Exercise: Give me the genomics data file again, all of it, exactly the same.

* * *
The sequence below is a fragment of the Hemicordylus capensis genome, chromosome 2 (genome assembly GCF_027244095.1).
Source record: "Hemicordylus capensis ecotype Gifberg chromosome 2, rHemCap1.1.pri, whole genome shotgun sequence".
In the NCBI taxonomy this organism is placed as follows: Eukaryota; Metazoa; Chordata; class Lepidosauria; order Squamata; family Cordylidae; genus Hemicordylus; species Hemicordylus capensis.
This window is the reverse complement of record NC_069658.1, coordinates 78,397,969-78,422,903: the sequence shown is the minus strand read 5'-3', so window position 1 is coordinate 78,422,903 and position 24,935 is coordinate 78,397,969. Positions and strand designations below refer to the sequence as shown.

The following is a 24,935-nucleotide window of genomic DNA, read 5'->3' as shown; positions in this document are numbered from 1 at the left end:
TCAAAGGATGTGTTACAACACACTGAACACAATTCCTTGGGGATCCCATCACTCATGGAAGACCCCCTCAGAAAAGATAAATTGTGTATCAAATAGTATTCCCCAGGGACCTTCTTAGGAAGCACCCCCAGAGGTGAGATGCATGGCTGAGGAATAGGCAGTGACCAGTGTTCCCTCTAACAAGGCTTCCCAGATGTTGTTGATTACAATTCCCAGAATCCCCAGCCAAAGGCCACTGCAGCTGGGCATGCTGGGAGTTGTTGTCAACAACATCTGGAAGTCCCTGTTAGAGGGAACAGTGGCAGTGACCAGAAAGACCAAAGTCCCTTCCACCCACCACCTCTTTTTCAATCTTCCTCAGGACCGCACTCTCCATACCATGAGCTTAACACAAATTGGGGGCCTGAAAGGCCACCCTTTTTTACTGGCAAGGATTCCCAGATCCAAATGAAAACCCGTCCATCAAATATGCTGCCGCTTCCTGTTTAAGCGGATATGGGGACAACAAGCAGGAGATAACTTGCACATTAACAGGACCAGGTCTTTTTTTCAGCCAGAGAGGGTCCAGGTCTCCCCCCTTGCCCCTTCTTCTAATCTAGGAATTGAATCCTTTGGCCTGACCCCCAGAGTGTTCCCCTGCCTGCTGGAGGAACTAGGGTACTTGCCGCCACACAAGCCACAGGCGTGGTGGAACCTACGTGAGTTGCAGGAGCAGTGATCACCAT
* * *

The sequence below is a fragment of the Hemicordylus capensis genome, chromosome 2 (genome assembly GCF_027244095.1).
Source record: "Hemicordylus capensis ecotype Gifberg chromosome 2, rHemCap1.1.pri, whole genome shotgun sequence".
In the NCBI taxonomy this organism is placed as follows: Eukaryota; Metazoa; Chordata; class Lepidosauria; order Squamata; family Cordylidae; genus Hemicordylus; species Hemicordylus capensis.
This window is the reverse complement of record NC_069658.1, coordinates 78,397,969-78,422,903: the sequence shown is the minus strand read 5'-3', so window position 1 is coordinate 78,422,903 and position 24,935 is coordinate 78,397,969. Positions and strand designations below refer to the sequence as shown.

The following is a 24,935-nucleotide window of genomic DNA, read 5'->3' as shown; positions in this document are numbered from 1 at the left end:
TCAAAGGATGTGTTACAACACACTGAACACAATTCCTTGGGGATCCCATCACTCATGGAAGACCCCCTCAGAAAAGATAAATTGTGTATCAAATAGTATTCCCCAGGGACCTTCTTAGGAAGCACCCCCAGAGGTGAGATGCATGGCTGAGGAATAGGCAGTGACCAGTGTTCCCTCTAACAAGGCTTCCCAGATGTTGTTGATTACAATTCCCAGAATCCCCAGCCAAAGGCCACTGCAGCTGGGCATGCTGGGAGTTGTTGTCAACAACATCTGGAAGTCCCTGTTAGAGGGAACAGTGGCAGTGACCAGAAAGACCAAAGTCCCTTCCACCCACCACCTCTTTTTCAATCTTCCTCAGGACCGCACTCTCCATACCATGAGCTTAACACAAATTGGGGGCCTGAAAGGCCACCCTTTTTTACTGGCAAGGATTCCCAGATCCAAATGAAAACCCGTCCATCAAATATGCTGCCGCTTCCTGTTTAAGCGGATATGGGGACAACAAGCAGGAGATAACTTGCACATTAACAGGACCAGGTCTTTTTTTCAGCCAGAGAGGGTCCAGGTCTCCCCCCTTGCCCCTTCTTCTAATCTAGGAATTGAATCCTTTGGCCTGACCCCCAGAGTGTTCCCCTGCCTGCTGGAGGAACTAGGGTACTTGCCGCCACACAAGCCACAGGCGTGGTGGAACCTACGTGAGTTGCAGGAGCAGTGATCACCAT